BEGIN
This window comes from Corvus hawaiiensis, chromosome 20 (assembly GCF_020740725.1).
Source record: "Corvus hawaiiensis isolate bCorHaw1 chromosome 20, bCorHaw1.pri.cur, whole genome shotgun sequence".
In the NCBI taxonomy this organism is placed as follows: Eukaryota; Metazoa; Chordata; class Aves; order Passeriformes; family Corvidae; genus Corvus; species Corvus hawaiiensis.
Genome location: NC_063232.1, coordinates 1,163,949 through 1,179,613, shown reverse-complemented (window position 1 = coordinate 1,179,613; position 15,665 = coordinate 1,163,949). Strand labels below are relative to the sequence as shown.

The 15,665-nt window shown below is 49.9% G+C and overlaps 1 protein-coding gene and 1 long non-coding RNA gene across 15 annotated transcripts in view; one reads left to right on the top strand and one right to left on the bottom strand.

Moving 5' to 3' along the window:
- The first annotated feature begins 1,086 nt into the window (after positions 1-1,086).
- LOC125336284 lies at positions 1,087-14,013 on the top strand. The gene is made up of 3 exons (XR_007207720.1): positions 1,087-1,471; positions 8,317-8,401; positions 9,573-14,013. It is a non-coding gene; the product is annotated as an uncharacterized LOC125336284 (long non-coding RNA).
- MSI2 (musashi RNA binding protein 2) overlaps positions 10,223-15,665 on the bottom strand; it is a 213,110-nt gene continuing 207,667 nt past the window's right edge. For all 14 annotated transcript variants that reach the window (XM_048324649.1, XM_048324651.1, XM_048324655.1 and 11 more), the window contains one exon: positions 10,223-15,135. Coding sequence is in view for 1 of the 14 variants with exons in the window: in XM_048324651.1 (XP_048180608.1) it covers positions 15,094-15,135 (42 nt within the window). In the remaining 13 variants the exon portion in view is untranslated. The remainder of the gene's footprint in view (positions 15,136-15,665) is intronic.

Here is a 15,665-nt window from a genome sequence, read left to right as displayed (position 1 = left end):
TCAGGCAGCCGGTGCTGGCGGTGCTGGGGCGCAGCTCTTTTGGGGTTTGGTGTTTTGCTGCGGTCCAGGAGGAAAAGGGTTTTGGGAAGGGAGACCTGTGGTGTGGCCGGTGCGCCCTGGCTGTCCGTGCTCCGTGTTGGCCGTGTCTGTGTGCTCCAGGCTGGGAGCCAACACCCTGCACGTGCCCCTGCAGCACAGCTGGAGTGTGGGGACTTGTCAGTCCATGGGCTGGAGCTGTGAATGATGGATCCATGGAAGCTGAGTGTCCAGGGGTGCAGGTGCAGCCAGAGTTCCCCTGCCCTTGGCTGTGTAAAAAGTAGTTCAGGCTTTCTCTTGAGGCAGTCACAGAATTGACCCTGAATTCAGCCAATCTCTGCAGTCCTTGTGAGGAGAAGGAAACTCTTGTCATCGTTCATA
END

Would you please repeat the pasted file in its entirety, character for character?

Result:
This window comes from Corvus hawaiiensis, chromosome 20 (assembly GCF_020740725.1).
Source record: "Corvus hawaiiensis isolate bCorHaw1 chromosome 20, bCorHaw1.pri.cur, whole genome shotgun sequence".
In the NCBI taxonomy this organism is placed as follows: Eukaryota; Metazoa; Chordata; class Aves; order Passeriformes; family Corvidae; genus Corvus; species Corvus hawaiiensis.
Genome location: NC_063232.1, coordinates 1,163,949 through 1,179,613, shown reverse-complemented (window position 1 = coordinate 1,179,613; position 15,665 = coordinate 1,163,949). Strand labels below are relative to the sequence as shown.

The 15,665-nt window shown below is 49.9% G+C and overlaps 1 protein-coding gene and 1 long non-coding RNA gene across 15 annotated transcripts in view; one reads left to right on the top strand and one right to left on the bottom strand.

Moving 5' to 3' along the window:
- The first annotated feature begins 1,086 nt into the window (after positions 1-1,086).
- LOC125336284 lies at positions 1,087-14,013 on the top strand. The gene is made up of 3 exons (XR_007207720.1): positions 1,087-1,471; positions 8,317-8,401; positions 9,573-14,013. It is a non-coding gene; the product is annotated as an uncharacterized LOC125336284 (long non-coding RNA).
- MSI2 (musashi RNA binding protein 2) overlaps positions 10,223-15,665 on the bottom strand; it is a 213,110-nt gene continuing 207,667 nt past the window's right edge. For all 14 annotated transcript variants that reach the window (XM_048324649.1, XM_048324651.1, XM_048324655.1 and 11 more), the window contains one exon: positions 10,223-15,135. Coding sequence is in view for 1 of the 14 variants with exons in the window: in XM_048324651.1 (XP_048180608.1) it covers positions 15,094-15,135 (42 nt within the window). In the remaining 13 variants the exon portion in view is untranslated. The remainder of the gene's footprint in view (positions 15,136-15,665) is intronic.

Here is a 15,665-nt window from a genome sequence, read left to right as displayed (position 1 = left end):
TCAGGCAGCCGGTGCTGGCGGTGCTGGGGCGCAGCTCTTTTGGGGTTTGGTGTTTTGCTGCGGTCCAGGAGGAAAAGGGTTTTGGGAAGGGAGACCTGTGGTGTGGCCGGTGCGCCCTGGCTGTCCGTGCTCCGTGTTGGCCGTGTCTGTGTGCTCCAGGCTGGGAGCCAACACCCTGCACGTGCCCCTGCAGCACAGCTGGAGTGTGGGGACTTGTCAGTCCATGGGCTGGAGCTGTGAATGATGGATCCATGGAAGCTGAGTGTCCAGGGGTGCAGGTGCAGCCAGAGTTCCCCTGCCCTTGGCTGTGTAAAAAGTAGTTCAGGCTTTCTCTTGAGGCAGTCACAGAATTGACCCTGAATTCAGCCAATCTCTGCAGTCCTTGTGAGGAGAAGGAAACTCTTGTCATCGTTCATA